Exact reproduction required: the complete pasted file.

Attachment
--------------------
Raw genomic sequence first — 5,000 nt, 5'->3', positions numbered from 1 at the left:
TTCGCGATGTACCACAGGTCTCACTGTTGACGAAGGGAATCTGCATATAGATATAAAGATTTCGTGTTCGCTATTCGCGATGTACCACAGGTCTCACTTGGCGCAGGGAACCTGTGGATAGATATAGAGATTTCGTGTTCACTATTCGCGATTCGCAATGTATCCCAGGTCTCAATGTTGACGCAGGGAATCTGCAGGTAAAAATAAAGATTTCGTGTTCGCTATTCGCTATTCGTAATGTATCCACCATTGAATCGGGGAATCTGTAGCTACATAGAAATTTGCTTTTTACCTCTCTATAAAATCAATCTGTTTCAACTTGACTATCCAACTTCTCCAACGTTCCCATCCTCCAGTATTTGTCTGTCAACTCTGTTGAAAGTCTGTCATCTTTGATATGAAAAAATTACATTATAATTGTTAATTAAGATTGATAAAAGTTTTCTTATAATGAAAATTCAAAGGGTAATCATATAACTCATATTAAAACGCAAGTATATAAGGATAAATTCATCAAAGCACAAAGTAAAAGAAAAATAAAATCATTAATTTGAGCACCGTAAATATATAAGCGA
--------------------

Raw genomic sequence first — 5,000 nt, 5'->3', positions numbered from 1 at the left:
TTCGCGATGTACCACAGGTCTCACTGTTGACGAAGGGAATCTGCATATAGATATAAAGATTTCGTGTTCGCTATTCGCGATGTACCACAGGTCTCACTTGGCGCAGGGAACCTGTGGATAGATATAGAGATTTCGTGTTCACTATTCGCGATTCGCAATGTATCCCAGGTCTCAATGTTGACGCAGGGAATCTGCAGGTAAAAATAAAGATTTCGTGTTCGCTATTCGCTATTCGTAATGTATCCACCATTGAATCGGGGAATCTGTAGCTACATAGAAATTTGCTTTTTACCTCTCTATAAAATCAATCTGTTTCAACTTGACTATCCAACTTCTCCAACGTTCCCATCCTCCAGTATTTGTCTGTCAACTCTGTTGAAAGTCTGTCATCTTTGATATGAAAAAATTACATTATAATTGTTAATTAAGATTGATAAAAGTTTTCTTATAATGAAAATTCAAAGGGTAATCATATAACTCATATTAAAACGCAAGTATATAAGGATAAATTCATCAAAGCACAAAGTAAAAGAAAAATAAAATCATTAATTTGAGCACCGTAAATATATAAGCGA